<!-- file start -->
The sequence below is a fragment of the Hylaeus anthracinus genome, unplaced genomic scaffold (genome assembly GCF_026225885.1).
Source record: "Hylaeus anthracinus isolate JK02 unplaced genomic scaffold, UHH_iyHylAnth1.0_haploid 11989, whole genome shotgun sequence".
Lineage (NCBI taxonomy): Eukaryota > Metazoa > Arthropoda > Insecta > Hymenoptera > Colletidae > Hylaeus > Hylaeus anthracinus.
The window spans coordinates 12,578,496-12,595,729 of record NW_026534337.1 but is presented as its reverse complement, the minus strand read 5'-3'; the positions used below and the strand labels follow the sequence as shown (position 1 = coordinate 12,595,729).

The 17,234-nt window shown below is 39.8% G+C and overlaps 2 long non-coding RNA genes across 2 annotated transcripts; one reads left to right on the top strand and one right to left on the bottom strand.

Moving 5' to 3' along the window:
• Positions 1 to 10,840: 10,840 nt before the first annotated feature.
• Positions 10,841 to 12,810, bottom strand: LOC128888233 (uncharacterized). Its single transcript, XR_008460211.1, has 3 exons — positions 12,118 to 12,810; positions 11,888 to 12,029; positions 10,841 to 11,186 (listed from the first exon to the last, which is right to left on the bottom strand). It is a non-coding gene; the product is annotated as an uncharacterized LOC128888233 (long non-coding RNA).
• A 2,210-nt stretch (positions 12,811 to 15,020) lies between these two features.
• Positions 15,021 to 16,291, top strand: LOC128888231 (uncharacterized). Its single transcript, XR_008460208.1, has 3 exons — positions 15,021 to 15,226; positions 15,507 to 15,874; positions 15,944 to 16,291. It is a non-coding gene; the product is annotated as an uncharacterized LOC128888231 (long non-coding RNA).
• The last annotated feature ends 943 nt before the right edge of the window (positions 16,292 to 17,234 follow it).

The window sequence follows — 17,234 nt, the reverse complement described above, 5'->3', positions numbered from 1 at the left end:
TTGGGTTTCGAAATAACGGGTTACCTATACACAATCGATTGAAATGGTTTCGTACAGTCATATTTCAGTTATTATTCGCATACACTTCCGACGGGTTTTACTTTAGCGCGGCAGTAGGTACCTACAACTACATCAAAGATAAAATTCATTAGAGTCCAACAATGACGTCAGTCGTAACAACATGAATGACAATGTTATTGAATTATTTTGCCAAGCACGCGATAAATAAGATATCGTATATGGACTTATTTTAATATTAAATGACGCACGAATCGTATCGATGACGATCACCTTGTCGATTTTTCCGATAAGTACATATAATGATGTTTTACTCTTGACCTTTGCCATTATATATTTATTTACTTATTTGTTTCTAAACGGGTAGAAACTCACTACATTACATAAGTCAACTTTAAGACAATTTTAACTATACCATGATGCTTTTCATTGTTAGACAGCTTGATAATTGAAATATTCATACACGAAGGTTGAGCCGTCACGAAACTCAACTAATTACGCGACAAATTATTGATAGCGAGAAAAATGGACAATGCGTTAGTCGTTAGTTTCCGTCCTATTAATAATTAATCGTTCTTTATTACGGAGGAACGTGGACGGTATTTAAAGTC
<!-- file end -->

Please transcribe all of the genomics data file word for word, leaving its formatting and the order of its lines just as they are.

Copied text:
The sequence below is a fragment of the Hylaeus anthracinus genome, unplaced genomic scaffold (genome assembly GCF_026225885.1).
Source record: "Hylaeus anthracinus isolate JK02 unplaced genomic scaffold, UHH_iyHylAnth1.0_haploid 11989, whole genome shotgun sequence".
Lineage (NCBI taxonomy): Eukaryota > Metazoa > Arthropoda > Insecta > Hymenoptera > Colletidae > Hylaeus > Hylaeus anthracinus.
The window spans coordinates 12,578,496-12,595,729 of record NW_026534337.1 but is presented as its reverse complement, the minus strand read 5'-3'; the positions used below and the strand labels follow the sequence as shown (position 1 = coordinate 12,595,729).

The 17,234-nt window shown below is 39.8% G+C and overlaps 2 long non-coding RNA genes across 2 annotated transcripts; one reads left to right on the top strand and one right to left on the bottom strand.

Moving 5' to 3' along the window:
• Positions 1 to 10,840: 10,840 nt before the first annotated feature.
• Positions 10,841 to 12,810, bottom strand: LOC128888233 (uncharacterized). Its single transcript, XR_008460211.1, has 3 exons — positions 12,118 to 12,810; positions 11,888 to 12,029; positions 10,841 to 11,186 (listed from the first exon to the last, which is right to left on the bottom strand). It is a non-coding gene; the product is annotated as an uncharacterized LOC128888233 (long non-coding RNA).
• A 2,210-nt stretch (positions 12,811 to 15,020) lies between these two features.
• Positions 15,021 to 16,291, top strand: LOC128888231 (uncharacterized). Its single transcript, XR_008460208.1, has 3 exons — positions 15,021 to 15,226; positions 15,507 to 15,874; positions 15,944 to 16,291. It is a non-coding gene; the product is annotated as an uncharacterized LOC128888231 (long non-coding RNA).
• The last annotated feature ends 943 nt before the right edge of the window (positions 16,292 to 17,234 follow it).

The window sequence follows — 17,234 nt, the reverse complement described above, 5'->3', positions numbered from 1 at the left end:
TTGGGTTTCGAAATAACGGGTTACCTATACACAATCGATTGAAATGGTTTCGTACAGTCATATTTCAGTTATTATTCGCATACACTTCCGACGGGTTTTACTTTAGCGCGGCAGTAGGTACCTACAACTACATCAAAGATAAAATTCATTAGAGTCCAACAATGACGTCAGTCGTAACAACATGAATGACAATGTTATTGAATTATTTTGCCAAGCACGCGATAAATAAGATATCGTATATGGACTTATTTTAATATTAAATGACGCACGAATCGTATCGATGACGATCACCTTGTCGATTTTTCCGATAAGTACATATAATGATGTTTTACTCTTGACCTTTGCCATTATATATTTATTTACTTATTTGTTTCTAAACGGGTAGAAACTCACTACATTACATAAGTCAACTTTAAGACAATTTTAACTATACCATGATGCTTTTCATTGTTAGACAGCTTGATAATTGAAATATTCATACACGAAGGTTGAGCCGTCACGAAACTCAACTAATTACGCGACAAATTATTGATAGCGAGAAAAATGGACAATGCGTTAGTCGTTAGTTTCCGTCCTATTAATAATTAATCGTTCTTTATTACGGAGGAACGTGGACGGTATTTAAAGTC